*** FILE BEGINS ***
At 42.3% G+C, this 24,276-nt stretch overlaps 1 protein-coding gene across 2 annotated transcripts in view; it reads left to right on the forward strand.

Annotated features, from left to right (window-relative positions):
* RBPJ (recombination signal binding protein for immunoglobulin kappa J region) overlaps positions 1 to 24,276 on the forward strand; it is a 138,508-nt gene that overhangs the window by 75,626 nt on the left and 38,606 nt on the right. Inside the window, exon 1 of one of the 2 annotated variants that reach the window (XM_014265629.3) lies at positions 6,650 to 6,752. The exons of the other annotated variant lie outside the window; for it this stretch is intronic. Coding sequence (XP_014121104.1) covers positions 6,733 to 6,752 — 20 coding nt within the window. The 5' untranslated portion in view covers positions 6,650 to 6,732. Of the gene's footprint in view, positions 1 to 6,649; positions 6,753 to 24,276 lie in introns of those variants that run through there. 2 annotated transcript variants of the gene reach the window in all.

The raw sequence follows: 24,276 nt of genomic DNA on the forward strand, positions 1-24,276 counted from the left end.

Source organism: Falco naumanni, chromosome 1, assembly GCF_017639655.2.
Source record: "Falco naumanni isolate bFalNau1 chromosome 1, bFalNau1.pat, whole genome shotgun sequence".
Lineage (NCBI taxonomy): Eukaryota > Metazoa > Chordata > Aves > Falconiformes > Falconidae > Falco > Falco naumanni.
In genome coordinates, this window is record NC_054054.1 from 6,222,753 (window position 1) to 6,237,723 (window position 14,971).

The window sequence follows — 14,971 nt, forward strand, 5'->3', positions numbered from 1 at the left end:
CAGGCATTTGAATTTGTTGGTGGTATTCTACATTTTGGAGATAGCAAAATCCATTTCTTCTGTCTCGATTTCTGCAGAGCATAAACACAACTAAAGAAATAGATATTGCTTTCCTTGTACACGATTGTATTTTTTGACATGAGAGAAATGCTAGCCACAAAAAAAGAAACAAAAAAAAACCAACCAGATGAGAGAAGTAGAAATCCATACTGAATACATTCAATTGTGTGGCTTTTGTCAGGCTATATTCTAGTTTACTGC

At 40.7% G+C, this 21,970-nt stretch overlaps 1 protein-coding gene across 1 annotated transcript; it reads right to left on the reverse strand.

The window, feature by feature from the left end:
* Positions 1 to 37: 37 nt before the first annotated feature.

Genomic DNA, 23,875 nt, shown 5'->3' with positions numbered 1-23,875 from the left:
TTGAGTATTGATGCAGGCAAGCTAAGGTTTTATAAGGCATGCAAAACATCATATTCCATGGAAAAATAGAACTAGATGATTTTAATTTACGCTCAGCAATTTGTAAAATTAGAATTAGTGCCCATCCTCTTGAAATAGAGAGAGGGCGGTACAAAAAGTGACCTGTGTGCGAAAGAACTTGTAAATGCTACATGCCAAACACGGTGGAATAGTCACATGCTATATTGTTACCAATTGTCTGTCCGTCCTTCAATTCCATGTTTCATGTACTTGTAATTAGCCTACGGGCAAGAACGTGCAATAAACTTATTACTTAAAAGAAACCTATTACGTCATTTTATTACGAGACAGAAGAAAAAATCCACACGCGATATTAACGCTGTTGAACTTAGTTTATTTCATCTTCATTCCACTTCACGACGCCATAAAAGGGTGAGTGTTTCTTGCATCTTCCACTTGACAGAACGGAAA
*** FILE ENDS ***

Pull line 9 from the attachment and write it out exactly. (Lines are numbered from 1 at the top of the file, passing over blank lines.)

The window sequence follows — 14,971 nt, forward strand, 5'->3', positions numbered from 1 at the left end: